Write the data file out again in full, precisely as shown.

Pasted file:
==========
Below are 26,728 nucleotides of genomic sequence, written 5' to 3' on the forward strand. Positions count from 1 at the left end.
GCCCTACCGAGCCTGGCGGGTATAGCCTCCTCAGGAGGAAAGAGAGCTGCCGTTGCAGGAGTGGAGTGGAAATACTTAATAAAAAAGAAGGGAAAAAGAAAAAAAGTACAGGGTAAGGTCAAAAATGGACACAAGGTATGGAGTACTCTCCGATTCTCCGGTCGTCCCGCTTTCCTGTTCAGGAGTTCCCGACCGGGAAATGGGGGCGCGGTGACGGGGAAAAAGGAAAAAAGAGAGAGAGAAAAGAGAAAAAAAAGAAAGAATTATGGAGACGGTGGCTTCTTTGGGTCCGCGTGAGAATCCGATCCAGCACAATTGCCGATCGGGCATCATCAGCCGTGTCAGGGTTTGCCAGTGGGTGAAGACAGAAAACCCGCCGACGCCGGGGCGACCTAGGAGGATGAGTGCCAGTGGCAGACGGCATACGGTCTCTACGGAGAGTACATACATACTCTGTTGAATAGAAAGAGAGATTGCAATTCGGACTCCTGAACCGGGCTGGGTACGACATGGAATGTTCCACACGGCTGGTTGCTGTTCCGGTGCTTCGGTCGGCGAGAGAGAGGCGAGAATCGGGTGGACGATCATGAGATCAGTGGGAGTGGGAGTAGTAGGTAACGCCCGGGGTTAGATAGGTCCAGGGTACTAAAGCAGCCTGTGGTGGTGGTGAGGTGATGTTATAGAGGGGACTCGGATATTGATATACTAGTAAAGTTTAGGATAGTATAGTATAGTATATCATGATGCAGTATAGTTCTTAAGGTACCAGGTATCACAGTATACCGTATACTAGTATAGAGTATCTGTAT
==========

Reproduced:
Below are 26,728 nucleotides of genomic sequence, written 5' to 3' on the forward strand. Positions count from 1 at the left end.
GCCCTACCGAGCCTGGCGGGTATAGCCTCCTCAGGAGGAAAGAGAGCTGCCGTTGCAGGAGTGGAGTGGAAATACTTAATAAAAAAGAAGGGAAAAAGAAAAAAAGTACAGGGTAAGGTCAAAAATGGACACAAGGTATGGAGTACTCTCCGATTCTCCGGTCGTCCCGCTTTCCTGTTCAGGAGTTCCCGACCGGGAAATGGGGGCGCGGTGACGGGGAAAAAGGAAAAAAGAGAGAGAGAAAAGAGAAAAAAAAGAAAGAATTATGGAGACGGTGGCTTCTTTGGGTCCGCGTGAGAATCCGATCCAGCACAATTGCCGATCGGGCATCATCAGCCGTGTCAGGGTTTGCCAGTGGGTGAAGACAGAAAACCCGCCGACGCCGGGGCGACCTAGGAGGATGAGTGCCAGTGGCAGACGGCATACGGTCTCTACGGAGAGTACATACATACTCTGTTGAATAGAAAGAGAGATTGCAATTCGGACTCCTGAACCGGGCTGGGTACGACATGGAATGTTCCACACGGCTGGTTGCTGTTCCGGTGCTTCGGTCGGCGAGAGAGAGGCGAGAATCGGGTGGACGATCATGAGATCAGTGGGAGTGGGAGTAGTAGGTAACGCCCGGGGTTAGATAGGTCCAGGGTACTAAAGCAGCCTGTGGTGGTGGTGAGGTGATGTTATAGAGGGGACTCGGATATTGATATACTAGTAAAGTTTAGGATAGTATAGTATAGTATATCATGATGCAGTATAGTTCTTAAGGTACCAGGTATCACAGTATACCGTATACTAGTATAGAGTATCTGTAT